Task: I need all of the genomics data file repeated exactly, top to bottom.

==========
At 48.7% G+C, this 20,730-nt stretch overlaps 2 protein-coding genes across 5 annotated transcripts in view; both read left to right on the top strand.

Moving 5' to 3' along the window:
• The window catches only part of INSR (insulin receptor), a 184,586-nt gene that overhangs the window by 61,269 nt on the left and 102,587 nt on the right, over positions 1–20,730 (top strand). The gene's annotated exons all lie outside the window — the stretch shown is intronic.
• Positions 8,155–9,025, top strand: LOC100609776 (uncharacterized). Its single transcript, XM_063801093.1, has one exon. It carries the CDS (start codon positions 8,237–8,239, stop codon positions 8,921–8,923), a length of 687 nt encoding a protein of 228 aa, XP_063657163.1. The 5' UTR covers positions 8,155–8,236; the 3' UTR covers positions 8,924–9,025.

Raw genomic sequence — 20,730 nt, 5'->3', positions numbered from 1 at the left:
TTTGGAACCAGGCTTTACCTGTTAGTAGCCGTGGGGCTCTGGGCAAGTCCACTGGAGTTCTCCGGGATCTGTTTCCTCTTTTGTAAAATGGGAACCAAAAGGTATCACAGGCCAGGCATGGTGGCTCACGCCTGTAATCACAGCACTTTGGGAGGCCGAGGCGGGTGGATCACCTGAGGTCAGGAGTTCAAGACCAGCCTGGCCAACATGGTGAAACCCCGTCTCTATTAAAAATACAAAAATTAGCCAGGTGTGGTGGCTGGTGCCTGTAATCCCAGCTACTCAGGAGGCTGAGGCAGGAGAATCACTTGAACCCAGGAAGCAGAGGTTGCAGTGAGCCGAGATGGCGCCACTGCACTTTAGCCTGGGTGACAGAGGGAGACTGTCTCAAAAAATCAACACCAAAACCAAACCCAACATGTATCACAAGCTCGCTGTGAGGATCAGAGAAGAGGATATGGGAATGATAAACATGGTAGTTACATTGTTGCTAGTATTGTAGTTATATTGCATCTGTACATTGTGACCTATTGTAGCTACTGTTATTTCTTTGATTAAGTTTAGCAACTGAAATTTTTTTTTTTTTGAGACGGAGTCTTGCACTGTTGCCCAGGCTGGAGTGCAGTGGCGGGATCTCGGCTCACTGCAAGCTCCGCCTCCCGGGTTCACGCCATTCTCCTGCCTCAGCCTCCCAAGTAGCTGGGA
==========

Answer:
At 48.7% G+C, this 20,730-nt stretch overlaps 2 protein-coding genes across 5 annotated transcripts in view; both read left to right on the top strand.

Moving 5' to 3' along the window:
• The window catches only part of INSR (insulin receptor), a 184,586-nt gene that overhangs the window by 61,269 nt on the left and 102,587 nt on the right, over positions 1–20,730 (top strand). The gene's annotated exons all lie outside the window — the stretch shown is intronic.
• Positions 8,155–9,025, top strand: LOC100609776 (uncharacterized). Its single transcript, XM_063801093.1, has one exon. It carries the CDS (start codon positions 8,237–8,239, stop codon positions 8,921–8,923), a length of 687 nt encoding a protein of 228 aa, XP_063657163.1. The 5' UTR covers positions 8,155–8,236; the 3' UTR covers positions 8,924–9,025.

Raw genomic sequence — 20,730 nt, 5'->3', positions numbered from 1 at the left:
TTTGGAACCAGGCTTTACCTGTTAGTAGCCGTGGGGCTCTGGGCAAGTCCACTGGAGTTCTCCGGGATCTGTTTCCTCTTTTGTAAAATGGGAACCAAAAGGTATCACAGGCCAGGCATGGTGGCTCACGCCTGTAATCACAGCACTTTGGGAGGCCGAGGCGGGTGGATCACCTGAGGTCAGGAGTTCAAGACCAGCCTGGCCAACATGGTGAAACCCCGTCTCTATTAAAAATACAAAAATTAGCCAGGTGTGGTGGCTGGTGCCTGTAATCCCAGCTACTCAGGAGGCTGAGGCAGGAGAATCACTTGAACCCAGGAAGCAGAGGTTGCAGTGAGCCGAGATGGCGCCACTGCACTTTAGCCTGGGTGACAGAGGGAGACTGTCTCAAAAAATCAACACCAAAACCAAACCCAACATGTATCACAAGCTCGCTGTGAGGATCAGAGAAGAGGATATGGGAATGATAAACATGGTAGTTACATTGTTGCTAGTATTGTAGTTATATTGCATCTGTACATTGTGACCTATTGTAGCTACTGTTATTTCTTTGATTAAGTTTAGCAACTGAAATTTTTTTTTTTTTGAGACGGAGTCTTGCACTGTTGCCCAGGCTGGAGTGCAGTGGCGGGATCTCGGCTCACTGCAAGCTCCGCCTCCCGGGTTCACGCCATTCTCCTGCCTCAGCCTCCCAAGTAGCTGGGA